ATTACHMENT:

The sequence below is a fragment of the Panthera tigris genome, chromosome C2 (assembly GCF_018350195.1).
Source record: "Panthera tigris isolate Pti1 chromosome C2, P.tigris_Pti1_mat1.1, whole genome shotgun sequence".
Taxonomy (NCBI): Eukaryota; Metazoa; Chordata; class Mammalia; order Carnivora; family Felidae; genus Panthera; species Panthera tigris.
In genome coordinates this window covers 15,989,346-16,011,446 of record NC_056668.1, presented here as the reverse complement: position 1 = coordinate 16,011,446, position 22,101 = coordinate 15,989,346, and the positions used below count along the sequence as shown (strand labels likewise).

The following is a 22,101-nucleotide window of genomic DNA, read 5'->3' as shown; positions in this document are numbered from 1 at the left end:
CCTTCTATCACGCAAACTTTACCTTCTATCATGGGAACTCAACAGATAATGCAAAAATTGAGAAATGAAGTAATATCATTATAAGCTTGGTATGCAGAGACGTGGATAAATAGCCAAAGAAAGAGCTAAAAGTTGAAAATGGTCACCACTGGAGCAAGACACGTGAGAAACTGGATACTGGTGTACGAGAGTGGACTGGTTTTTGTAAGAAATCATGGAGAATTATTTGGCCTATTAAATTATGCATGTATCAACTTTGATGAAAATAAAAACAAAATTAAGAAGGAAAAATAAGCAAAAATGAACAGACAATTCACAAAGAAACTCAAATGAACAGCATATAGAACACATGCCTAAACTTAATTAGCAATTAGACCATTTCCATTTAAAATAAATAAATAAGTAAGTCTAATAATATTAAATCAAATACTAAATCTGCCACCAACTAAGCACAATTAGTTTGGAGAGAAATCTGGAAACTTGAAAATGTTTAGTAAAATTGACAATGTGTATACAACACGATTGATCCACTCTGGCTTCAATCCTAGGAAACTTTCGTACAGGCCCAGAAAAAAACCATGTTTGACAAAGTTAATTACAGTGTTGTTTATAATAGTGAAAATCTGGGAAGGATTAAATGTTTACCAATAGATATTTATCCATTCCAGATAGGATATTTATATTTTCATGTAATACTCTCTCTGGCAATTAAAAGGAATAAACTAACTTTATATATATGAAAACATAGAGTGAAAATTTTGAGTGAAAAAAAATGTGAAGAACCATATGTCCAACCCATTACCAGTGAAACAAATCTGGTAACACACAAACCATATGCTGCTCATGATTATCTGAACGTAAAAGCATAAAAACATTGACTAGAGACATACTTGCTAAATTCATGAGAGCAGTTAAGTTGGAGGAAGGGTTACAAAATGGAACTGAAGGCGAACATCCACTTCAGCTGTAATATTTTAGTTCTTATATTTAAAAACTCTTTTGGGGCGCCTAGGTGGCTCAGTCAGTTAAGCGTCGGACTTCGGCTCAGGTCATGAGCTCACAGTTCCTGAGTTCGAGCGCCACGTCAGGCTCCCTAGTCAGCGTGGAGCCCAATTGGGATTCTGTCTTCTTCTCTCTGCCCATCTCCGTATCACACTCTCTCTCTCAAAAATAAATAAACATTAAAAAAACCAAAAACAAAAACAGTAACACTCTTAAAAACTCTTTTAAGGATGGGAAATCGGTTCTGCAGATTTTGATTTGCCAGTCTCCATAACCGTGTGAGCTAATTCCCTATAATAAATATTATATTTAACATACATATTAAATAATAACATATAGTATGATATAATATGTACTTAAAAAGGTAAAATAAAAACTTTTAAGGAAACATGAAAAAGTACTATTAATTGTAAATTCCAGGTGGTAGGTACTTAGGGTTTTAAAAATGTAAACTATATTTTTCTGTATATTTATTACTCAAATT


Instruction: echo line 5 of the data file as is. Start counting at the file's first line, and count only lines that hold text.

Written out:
The following is a 22,101-nucleotide window of genomic DNA, read 5'->3' as shown; positions in this document are numbered from 1 at the left end: